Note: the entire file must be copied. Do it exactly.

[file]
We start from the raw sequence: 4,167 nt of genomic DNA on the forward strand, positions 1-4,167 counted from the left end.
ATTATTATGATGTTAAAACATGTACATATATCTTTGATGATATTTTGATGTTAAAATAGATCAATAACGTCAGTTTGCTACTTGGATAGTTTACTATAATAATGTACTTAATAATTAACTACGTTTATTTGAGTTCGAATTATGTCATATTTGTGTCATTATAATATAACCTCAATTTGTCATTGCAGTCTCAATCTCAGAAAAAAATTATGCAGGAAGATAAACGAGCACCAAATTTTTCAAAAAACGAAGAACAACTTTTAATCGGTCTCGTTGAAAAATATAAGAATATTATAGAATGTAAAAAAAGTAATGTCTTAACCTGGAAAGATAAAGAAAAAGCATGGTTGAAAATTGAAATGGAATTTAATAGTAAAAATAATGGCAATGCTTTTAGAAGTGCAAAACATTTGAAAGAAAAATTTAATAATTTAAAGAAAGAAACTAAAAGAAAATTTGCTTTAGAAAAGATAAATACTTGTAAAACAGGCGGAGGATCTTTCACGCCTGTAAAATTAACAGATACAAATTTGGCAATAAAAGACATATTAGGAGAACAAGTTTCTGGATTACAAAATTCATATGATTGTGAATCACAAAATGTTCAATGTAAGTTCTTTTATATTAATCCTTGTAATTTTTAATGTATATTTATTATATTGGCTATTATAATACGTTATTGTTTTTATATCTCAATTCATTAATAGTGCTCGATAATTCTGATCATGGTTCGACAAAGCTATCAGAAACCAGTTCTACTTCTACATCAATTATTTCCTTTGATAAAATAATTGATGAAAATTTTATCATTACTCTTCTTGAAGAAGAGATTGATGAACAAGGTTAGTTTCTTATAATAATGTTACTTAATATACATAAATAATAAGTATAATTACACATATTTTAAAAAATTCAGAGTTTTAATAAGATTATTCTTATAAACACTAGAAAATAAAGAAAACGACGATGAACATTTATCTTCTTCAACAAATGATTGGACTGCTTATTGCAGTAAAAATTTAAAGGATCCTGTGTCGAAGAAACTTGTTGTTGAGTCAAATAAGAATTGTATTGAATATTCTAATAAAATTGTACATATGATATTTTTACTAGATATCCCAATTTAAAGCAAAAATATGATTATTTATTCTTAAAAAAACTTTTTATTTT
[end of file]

We start from the raw sequence: 4,167 nt of genomic DNA on the forward strand, positions 1-4,167 counted from the left end.
ATTATTATGATGTTAAAACATGTACATATATCTTTGATGATATTTTGATGTTAAAATAGATCAATAACGTCAGTTTGCTACTTGGATAGTTTACTATAATAATGTACTTAATAATTAACTACGTTTATTTGAGTTCGAATTATGTCATATTTGTGTCATTATAATATAACCTCAATTTGTCATTGCAGTCTCAATCTCAGAAAAAAATTATGCAGGAAGATAAACGAGCACCAAATTTTTCAAAAAACGAAGAACAACTTTTAATCGGTCTCGTTGAAAAATATAAGAATATTATAGAATGTAAAAAAAGTAATGTCTTAACCTGGAAAGATAAAGAAAAAGCATGGTTGAAAATTGAAATGGAATTTAATAGTAAAAATAATGGCAATGCTTTTAGAAGTGCAAAACATTTGAAAGAAAAATTTAATAATTTAAAGAAAGAAACTAAAAGAAAATTTGCTTTAGAAAAGATAAATACTTGTAAAACAGGCGGAGGATCTTTCACGCCTGTAAAATTAACAGATACAAATTTGGCAATAAAAGACATATTAGGAGAACAAGTTTCTGGATTACAAAATTCATATGATTGTGAATCACAAAATGTTCAATGTAAGTTCTTTTATATTAATCCTTGTAATTTTTAATGTATATTTATTATATTGGCTATTATAATACGTTATTGTTTTTATATCTCAATTCATTAATAGTGCTCGATAATTCTGATCATGGTTCGACAAAGCTATCAGAAACCAGTTCTACTTCTACATCAATTATTTCCTTTGATAAAATAATTGATGAAAATTTTATCATTACTCTTCTTGAAGAAGAGATTGATGAACAAGGTTAGTTTCTTATAATAATGTTACTTAATATACATAAATAATAAGTATAATTACACATATTTTAAAAAATTCAGAGTTTTAATAAGATTATTCTTATAAACACTAGAAAATAAAGAAAACGACGATGAACATTTATCTTCTTCAACAAATGATTGGACTGCTTATTGCAGTAAAAATTTAAAGGATCCTGTGTCGAAGAAACTTGTTGTTGAGTCAAATAAGAATTGTATTGAATATTCTAATAAAATTGTACATATGATATTTTTACTAGATATCCCAATTTAAAGCAAAAATATGATTATTTATTCTTAAAAAAACTTTTTATTTT